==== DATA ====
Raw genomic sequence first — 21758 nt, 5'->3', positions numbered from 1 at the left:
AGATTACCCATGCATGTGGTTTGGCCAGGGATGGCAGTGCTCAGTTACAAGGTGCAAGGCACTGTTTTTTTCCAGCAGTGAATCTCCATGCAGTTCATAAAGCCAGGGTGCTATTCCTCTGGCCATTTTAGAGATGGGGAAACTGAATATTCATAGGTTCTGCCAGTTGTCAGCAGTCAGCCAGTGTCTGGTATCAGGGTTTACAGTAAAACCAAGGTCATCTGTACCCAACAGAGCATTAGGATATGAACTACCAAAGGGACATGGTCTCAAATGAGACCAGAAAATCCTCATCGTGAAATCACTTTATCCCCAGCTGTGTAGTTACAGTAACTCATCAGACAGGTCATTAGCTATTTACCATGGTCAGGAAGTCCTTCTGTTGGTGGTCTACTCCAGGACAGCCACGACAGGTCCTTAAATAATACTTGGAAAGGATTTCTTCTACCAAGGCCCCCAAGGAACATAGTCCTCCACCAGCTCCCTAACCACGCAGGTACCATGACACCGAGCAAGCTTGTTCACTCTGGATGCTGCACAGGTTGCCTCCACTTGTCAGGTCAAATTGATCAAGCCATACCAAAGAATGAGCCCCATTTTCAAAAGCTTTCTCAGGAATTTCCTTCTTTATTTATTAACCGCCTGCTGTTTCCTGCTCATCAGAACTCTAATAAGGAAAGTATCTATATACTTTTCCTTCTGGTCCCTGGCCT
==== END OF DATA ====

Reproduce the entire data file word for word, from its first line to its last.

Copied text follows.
Raw genomic sequence first — 21758 nt, 5'->3', positions numbered from 1 at the left:
AGATTACCCATGCATGTGGTTTGGCCAGGGATGGCAGTGCTCAGTTACAAGGTGCAAGGCACTGTTTTTTTCCAGCAGTGAATCTCCATGCAGTTCATAAAGCCAGGGTGCTATTCCTCTGGCCATTTTAGAGATGGGGAAACTGAATATTCATAGGTTCTGCCAGTTGTCAGCAGTCAGCCAGTGTCTGGTATCAGGGTTTACAGTAAAACCAAGGTCATCTGTACCCAACAGAGCATTAGGATATGAACTACCAAAGGGACATGGTCTCAAATGAGACCAGAAAATCCTCATCGTGAAATCACTTTATCCCCAGCTGTGTAGTTACAGTAACTCATCAGACAGGTCATTAGCTATTTACCATGGTCAGGAAGTCCTTCTGTTGGTGGTCTACTCCAGGACAGCCACGACAGGTCCTTAAATAATACTTGGAAAGGATTTCTTCTACCAAGGCCCCCAAGGAACATAGTCCTCCACCAGCTCCCTAACCACGCAGGTACCATGACACCGAGCAAGCTTGTTCACTCTGGATGCTGCACAGGTTGCCTCCACTTGTCAGGTCAAATTGATCAAGCCATACCAAAGAATGAGCCCCATTTTCAAAAGCTTTCTCAGGAATTTCCTTCTTTATTTATTAACCGCCTGCTGTTTCCTGCTCATCAGAACTCTAATAAGGAAAGTATCTATATACTTTTCCTTCTGGTCCCTGGCCT